Dolmen by Massive Work Studio and Prime Matter is an action RPG that mixes sci-fi, Lovecraft, and Soulslike to create an interesting but challenging game. Check our Dolmen review!
Dolmen by Massive Work Studio and Prime Matter is an action RPG that mixes sci-fi, Lovecraft, and Soulslike to create an interesting but challenging game. The story goes as follows: there is a mine Revion Prime with a lot of people working there. Suddenly, strange creatures appeared out of nowhere and decimated the workers. You are a soldier with the mission of going into this mine to contain the infestation and gathering samples and crystals for people to study in order to try and prevent other invasions. Soon after this introduction, you get sent to the mine and start exploring, only to find a Dolmen crystal that will reveal a vision of a fight between a huge creature and a floating character with what seem to be magical powers. The rest of the story will unfold as you find crystals, fight your way through the mine and interact with computers and other artifacts to learn more about what happened and the Nikiderma, the creatures that invaded.
The game is played from a third-person perspective, with the R1 and R2 buttons being used for light and heavy attacks. The L1 button is used to block or parry, and the Circle button is used for the always useful roll. As in other Soulslike games, those actions will consume your stamina, and once it’s depleted, you’ll have to wait for it to recharge a little bit. By holding down the L2 button, you can use your ranged weapon to shoot light or heavy shots with the R1 and R2 buttons, respectively. Those weapons will not consume your stamina but will deplete your energy level. This gauge will be used for long-range attacks, and it’s also used to heal yourself with the Square button. The Triangle button will trigger your reactor, which will make you consume energy instead of stamina and will also apply additional effects to your attacks.
Upon starting the game, you’ll be able to select from a few loadouts to have your character start at level 8, or you can go barebone with the Recruit loadout that starts you at level 1. Depending on what you choose, it will make your stats vary, influencing your stamina, health, and energy levels. In typical Soulslike fashion, the environment and level design are made for you to be ambushed by enemies at every corner. It follows some rather linear corridors, but this helps create a stressful atmosphere as you progress. But that doesn’t mean the game itself is linear, as it will see you backtrack and visit previous areas that were locked for you.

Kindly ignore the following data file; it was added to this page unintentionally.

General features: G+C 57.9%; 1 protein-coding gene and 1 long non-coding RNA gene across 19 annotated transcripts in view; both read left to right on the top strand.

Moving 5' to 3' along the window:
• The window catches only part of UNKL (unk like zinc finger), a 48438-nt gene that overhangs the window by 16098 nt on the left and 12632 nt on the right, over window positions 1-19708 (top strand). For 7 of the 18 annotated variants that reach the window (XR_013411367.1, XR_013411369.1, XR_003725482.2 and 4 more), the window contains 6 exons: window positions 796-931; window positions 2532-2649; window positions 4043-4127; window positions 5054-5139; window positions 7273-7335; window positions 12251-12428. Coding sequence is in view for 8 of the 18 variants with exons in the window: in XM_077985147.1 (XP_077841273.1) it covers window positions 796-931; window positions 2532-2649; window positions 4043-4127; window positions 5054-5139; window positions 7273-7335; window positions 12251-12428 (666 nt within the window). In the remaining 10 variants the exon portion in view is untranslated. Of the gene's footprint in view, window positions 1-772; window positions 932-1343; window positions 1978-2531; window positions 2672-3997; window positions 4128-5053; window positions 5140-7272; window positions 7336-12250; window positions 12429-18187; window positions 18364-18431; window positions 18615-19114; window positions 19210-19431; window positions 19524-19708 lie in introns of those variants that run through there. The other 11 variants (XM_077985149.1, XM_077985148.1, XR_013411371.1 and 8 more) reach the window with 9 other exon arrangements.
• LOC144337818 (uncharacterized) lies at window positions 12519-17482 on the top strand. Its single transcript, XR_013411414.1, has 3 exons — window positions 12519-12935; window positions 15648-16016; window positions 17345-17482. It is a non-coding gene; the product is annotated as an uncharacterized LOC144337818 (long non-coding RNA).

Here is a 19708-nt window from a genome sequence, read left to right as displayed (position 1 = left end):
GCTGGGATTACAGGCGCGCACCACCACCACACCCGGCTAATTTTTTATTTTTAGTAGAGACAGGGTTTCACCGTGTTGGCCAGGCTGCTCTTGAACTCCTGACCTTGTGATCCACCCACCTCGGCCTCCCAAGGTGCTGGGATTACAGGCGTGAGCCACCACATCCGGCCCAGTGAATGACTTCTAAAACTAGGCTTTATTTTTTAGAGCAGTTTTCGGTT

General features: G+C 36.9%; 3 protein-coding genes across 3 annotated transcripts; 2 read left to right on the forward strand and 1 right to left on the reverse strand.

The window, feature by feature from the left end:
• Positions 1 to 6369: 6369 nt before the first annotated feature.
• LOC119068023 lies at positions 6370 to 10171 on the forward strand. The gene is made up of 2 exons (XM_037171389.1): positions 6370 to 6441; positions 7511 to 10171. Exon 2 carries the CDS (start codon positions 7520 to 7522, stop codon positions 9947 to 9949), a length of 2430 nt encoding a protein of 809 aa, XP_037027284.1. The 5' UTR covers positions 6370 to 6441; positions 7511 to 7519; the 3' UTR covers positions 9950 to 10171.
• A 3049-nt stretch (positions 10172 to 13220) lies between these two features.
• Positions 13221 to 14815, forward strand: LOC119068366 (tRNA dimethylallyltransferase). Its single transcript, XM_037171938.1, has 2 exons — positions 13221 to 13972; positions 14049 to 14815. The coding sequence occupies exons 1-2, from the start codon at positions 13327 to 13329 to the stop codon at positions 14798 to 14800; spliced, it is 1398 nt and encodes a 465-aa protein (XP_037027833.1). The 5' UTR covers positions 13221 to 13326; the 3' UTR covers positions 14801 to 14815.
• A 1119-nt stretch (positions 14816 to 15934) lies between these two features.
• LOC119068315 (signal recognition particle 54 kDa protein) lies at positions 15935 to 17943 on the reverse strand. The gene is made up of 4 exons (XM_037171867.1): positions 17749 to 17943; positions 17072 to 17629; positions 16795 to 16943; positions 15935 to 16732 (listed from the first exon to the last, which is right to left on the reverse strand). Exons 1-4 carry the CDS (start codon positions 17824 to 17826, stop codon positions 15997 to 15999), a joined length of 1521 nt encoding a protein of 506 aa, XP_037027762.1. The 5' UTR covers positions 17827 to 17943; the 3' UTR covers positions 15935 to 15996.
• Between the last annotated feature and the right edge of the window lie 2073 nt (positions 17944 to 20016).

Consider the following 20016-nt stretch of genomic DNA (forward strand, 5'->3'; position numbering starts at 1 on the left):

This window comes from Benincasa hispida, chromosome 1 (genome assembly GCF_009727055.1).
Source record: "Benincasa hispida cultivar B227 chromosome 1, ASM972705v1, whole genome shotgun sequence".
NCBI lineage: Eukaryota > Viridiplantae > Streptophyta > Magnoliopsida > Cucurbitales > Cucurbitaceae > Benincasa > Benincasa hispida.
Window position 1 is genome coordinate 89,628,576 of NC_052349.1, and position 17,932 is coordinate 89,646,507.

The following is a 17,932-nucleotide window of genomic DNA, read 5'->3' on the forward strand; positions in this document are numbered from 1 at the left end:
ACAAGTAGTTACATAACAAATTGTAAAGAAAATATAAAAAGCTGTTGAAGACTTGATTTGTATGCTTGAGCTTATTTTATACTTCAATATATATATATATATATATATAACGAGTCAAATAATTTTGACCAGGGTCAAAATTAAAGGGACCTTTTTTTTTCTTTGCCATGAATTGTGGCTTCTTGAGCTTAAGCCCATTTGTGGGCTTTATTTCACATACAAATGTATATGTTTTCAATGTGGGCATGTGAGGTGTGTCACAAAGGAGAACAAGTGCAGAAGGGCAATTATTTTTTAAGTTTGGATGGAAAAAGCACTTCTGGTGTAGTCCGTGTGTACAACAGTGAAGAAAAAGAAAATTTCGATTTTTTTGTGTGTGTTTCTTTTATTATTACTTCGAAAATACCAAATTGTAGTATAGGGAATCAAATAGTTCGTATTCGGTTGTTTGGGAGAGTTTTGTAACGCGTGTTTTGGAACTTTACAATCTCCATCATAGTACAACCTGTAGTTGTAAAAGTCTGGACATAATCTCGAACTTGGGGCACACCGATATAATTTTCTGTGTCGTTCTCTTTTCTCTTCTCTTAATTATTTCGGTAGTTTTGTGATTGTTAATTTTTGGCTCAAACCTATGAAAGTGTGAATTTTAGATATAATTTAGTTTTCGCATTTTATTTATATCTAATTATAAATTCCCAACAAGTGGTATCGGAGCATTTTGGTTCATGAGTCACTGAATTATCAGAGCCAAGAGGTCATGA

In terms of visuals, the game might not be comparable to big-budget AAA titles, but it still looks solid with great environments and enemies. For example, I encountered a small issue with my Tanker build where his gigantic sword would just clip through every door frame I went through, but it’s not enough to drop the game’s score. Where it does fall a bit behind for me is in the menus. Whatever you have selected has either a small green frame around it or a similar small line under it, making it very difficult to find what you currently have selected and navigate the menus.
As far as Soulslike games go, I found myself enjoying this one. The story’s premise is simple but good, and you’ll likely find yourself reading everything you can find to give you a glimpse of what happened at the mine and what’s really going on. The combat is satisfying with the mix of stamina and energy usage, and I was happy to find a loadout (the Tanker!) that compensated for my lack of skills in the genre, allowing me to actually have a shot at beating the first boss during my second try.
The upgrades are also nicely incorporated into your ship, which you can go back to when you’re at beacons that are scattered around the place. There, you can level up your character by using the Nineties that you collect – a resource that you lose if you die but that you can pick up in typical Soulslike fashion when you return to the spot where you were defeated. You can also craft new weapons and armor with collected materials. There are three categories for armor, which can provide different perks, so it’s another nice aspect that allows you to tailor your build to the kind of playstyle that best works for you.
As for the trophies, the list is rather simple… if you can actually beat the game, of course! Most of the trophies will pop as you progress through the game’s story, with a bunch of trophies reserved for crafting-related activities, as well as finding Drillers that are hidden in the mine. It won’t be a short trophy run, but it will certainly be a fun – but challenging – experience!
Dolmen is a satisfying Soulslike that offers a good experience that is hurt a bit by its somewhat confusing menus. No, this is not a game that aims to take on Elden Ring. It does set to give us a challenging Soulslike journey at a lower price point on PlayStation, with a nice variety that will satisfy fans of the genre. Dolmen is out tomorrow on PlayStation at a $39.99 price as a Cross-Buy title, so you’ll get both the PlayStation 4 and the PlayStation 5 versions.
This Dolmen review is based on a PlayStation 5 copy provided by Prime Matter.